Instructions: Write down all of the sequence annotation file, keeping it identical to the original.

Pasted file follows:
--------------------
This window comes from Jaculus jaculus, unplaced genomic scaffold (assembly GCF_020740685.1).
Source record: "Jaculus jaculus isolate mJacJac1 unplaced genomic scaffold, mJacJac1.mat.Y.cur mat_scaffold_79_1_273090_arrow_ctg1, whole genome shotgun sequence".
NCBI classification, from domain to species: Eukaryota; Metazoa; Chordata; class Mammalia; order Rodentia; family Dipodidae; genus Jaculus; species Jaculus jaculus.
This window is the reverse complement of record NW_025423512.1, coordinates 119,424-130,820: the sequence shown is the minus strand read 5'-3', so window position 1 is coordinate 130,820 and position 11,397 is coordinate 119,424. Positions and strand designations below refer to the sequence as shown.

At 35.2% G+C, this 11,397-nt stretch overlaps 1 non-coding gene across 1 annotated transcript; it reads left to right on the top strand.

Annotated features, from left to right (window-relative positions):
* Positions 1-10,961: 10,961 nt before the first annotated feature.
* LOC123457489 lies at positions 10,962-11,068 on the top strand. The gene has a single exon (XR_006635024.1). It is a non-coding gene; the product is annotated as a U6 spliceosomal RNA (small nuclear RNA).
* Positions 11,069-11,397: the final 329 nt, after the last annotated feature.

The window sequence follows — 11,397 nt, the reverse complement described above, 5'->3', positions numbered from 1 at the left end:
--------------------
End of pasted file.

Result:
This window comes from Jaculus jaculus, unplaced genomic scaffold (assembly GCF_020740685.1).
Source record: "Jaculus jaculus isolate mJacJac1 unplaced genomic scaffold, mJacJac1.mat.Y.cur mat_scaffold_79_1_273090_arrow_ctg1, whole genome shotgun sequence".
NCBI classification, from domain to species: Eukaryota; Metazoa; Chordata; class Mammalia; order Rodentia; family Dipodidae; genus Jaculus; species Jaculus jaculus.
This window is the reverse complement of record NW_025423512.1, coordinates 119,424-130,820: the sequence shown is the minus strand read 5'-3', so window position 1 is coordinate 130,820 and position 11,397 is coordinate 119,424. Positions and strand designations below refer to the sequence as shown.

At 35.2% G+C, this 11,397-nt stretch overlaps 1 non-coding gene across 1 annotated transcript; it reads left to right on the top strand.

Annotated features, from left to right (window-relative positions):
* Positions 1-10,961: 10,961 nt before the first annotated feature.
* LOC123457489 lies at positions 10,962-11,068 on the top strand. The gene has a single exon (XR_006635024.1). It is a non-coding gene; the product is annotated as a U6 spliceosomal RNA (small nuclear RNA).
* Positions 11,069-11,397: the final 329 nt, after the last annotated feature.

The window sequence follows — 11,397 nt, the reverse complement described above, 5'->3', positions numbered from 1 at the left end: